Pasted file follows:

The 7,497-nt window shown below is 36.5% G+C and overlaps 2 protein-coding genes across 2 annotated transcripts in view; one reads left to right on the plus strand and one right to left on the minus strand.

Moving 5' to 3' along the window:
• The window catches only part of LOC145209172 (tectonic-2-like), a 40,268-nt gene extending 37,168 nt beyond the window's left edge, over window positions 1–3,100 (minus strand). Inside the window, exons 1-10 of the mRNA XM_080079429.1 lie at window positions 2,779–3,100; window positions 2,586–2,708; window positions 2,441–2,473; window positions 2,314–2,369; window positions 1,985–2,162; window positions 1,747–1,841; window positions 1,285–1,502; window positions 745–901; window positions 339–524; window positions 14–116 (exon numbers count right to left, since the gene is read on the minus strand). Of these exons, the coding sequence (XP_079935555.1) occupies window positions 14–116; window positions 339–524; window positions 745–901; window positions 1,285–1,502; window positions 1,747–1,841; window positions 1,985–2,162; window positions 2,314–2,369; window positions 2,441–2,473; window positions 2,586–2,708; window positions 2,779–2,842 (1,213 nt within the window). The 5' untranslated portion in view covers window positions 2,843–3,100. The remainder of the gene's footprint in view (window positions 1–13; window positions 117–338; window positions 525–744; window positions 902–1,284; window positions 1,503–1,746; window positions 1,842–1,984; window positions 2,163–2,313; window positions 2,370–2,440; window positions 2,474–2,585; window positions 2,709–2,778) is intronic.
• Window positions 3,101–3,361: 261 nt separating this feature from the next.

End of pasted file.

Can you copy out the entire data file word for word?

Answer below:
The 7,497-nt window shown below is 36.5% G+C and overlaps 2 protein-coding genes across 2 annotated transcripts in view; one reads left to right on the plus strand and one right to left on the minus strand.

Moving 5' to 3' along the window:
• The window catches only part of LOC145209172 (tectonic-2-like), a 40,268-nt gene extending 37,168 nt beyond the window's left edge, over window positions 1–3,100 (minus strand). Inside the window, exons 1-10 of the mRNA XM_080079429.1 lie at window positions 2,779–3,100; window positions 2,586–2,708; window positions 2,441–2,473; window positions 2,314–2,369; window positions 1,985–2,162; window positions 1,747–1,841; window positions 1,285–1,502; window positions 745–901; window positions 339–524; window positions 14–116 (exon numbers count right to left, since the gene is read on the minus strand). Of these exons, the coding sequence (XP_079935555.1) occupies window positions 14–116; window positions 339–524; window positions 745–901; window positions 1,285–1,502; window positions 1,747–1,841; window positions 1,985–2,162; window positions 2,314–2,369; window positions 2,441–2,473; window positions 2,586–2,708; window positions 2,779–2,842 (1,213 nt within the window). The 5' untranslated portion in view covers window positions 2,843–3,100. The remainder of the gene's footprint in view (window positions 1–13; window positions 117–338; window positions 525–744; window positions 902–1,284; window positions 1,503–1,746; window positions 1,842–1,984; window positions 2,163–2,313; window positions 2,370–2,440; window positions 2,474–2,585; window positions 2,709–2,778) is intronic.
• Window positions 3,101–3,361: 261 nt separating this feature from the next.